Energy Companies Have Avoided Paying Out £4m In Compensation
An estimated £4m in compensation from energy giants may be going unclaimed, as a report by Which? shows that 90% of unsolved complaints are not taken to the energy regulator for resolution.
New data revealed that customers already facing increased energy bills may be missing out on millions of pounds in unclaimed compensation over inaccurate energy bills and faulty meters. According to Which? four million consumers made complaints to the six major energy suppliers in 2011.
But the real level of customer dissatisfaction is being hidden as energy companies are not obliged to publish the number of complaints they receive, the consumer watchdog says.
Energy regulator Ofgem is seeking greater powers from the government to enable it to force utility companies to publish complaints made against them.
Ofgem said it would be asking the Department of Energy and Climate change to give it powers to reveal data about complaints once held by Consmer Focus, the consumer protection body scrapped in the government's 'bonfire of the quangos'.
“Ofgem is seeking greater powers from government to grant us responsibility to publish complaints data after the closure of Consumer Focus and we are pleased Which? supports this," it said in a statement.
"We have already taken strong action against energy companies on this issue and fined npower £2m and British Gas £2.5m for poor complaint handling."
More than 20% of those surveyed by Which? who had suffered problems with their energy supplier in the last year admitted they did not make a complaint at all.
Richard Lloyd, Which? executive director, said Ofgem should "publish the truth" about the full level of complaints in this essential service.
"Energy suppliers should be held publicly accountable, on a regular basis, for putting right the problems their customers are reporting," he said.
"It is a sign of the level of frustration with this industry that so many people have a problem but don't complain, even when they could be missing out on compensation."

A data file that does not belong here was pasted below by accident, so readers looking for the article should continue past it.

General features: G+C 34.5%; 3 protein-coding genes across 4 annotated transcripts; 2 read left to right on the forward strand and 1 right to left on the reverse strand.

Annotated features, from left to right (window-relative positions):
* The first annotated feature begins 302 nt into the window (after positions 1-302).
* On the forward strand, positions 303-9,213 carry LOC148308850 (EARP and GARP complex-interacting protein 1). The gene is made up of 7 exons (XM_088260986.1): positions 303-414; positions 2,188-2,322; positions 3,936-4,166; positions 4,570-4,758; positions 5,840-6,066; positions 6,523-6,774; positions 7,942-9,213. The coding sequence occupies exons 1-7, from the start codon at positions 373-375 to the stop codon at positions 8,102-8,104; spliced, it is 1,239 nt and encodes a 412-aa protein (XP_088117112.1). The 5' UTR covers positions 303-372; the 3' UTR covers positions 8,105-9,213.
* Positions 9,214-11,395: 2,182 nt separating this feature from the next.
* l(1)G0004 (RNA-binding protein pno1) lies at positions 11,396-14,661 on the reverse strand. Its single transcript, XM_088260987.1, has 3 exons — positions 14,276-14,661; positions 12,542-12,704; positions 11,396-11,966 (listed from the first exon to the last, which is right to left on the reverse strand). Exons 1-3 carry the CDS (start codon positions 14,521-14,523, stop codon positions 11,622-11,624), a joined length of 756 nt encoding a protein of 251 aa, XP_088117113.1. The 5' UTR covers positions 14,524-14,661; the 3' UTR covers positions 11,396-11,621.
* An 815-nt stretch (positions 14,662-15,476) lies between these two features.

The move comes as EDF Energy said it will cut its gas prices by 5% from 7 February, whilst Ofgem's comments come ahead of Labour Party led House of Commons debate on energy prices on Wednesday 11 January.
Caroline Flint, Labour's shadow energy and climate change secretary, said the government needed to "come down hard" on any abuses by energy giants.
“Soaring energy bills are driving up inflation and contributing to the cost of living crisis afflicting millions of families. But as this research by Which? shows, with over 4 million complaints last year, energy companies are failing their customers and the public," she said.
“Families struggling with their energy bills need real help now, but this Government is completely out of touch with the pressures on hard-working families."
An annual energy company satisfaction survey carried out by Which? showed that the biggest six energy suppliers - British Gas, EDF Energy, E.ON, Npower, SSE and Scottish Power - were all rated poorly by their customers.
Only 41% of Npower customers said they were satisfied with the company's service or likely to recommend it to others. EDF Energy (43%) and Scottish Power (44%) did not do much better.
E.ON and British Gas both received the endorsement of 47% of those surveyed, while SSE was the only "big six" company to satisfy more than half of its customers, with 51%.
Good Energy topped the table with 84%, followed by Utility Warehouse (78%) and Ecotricity (77%).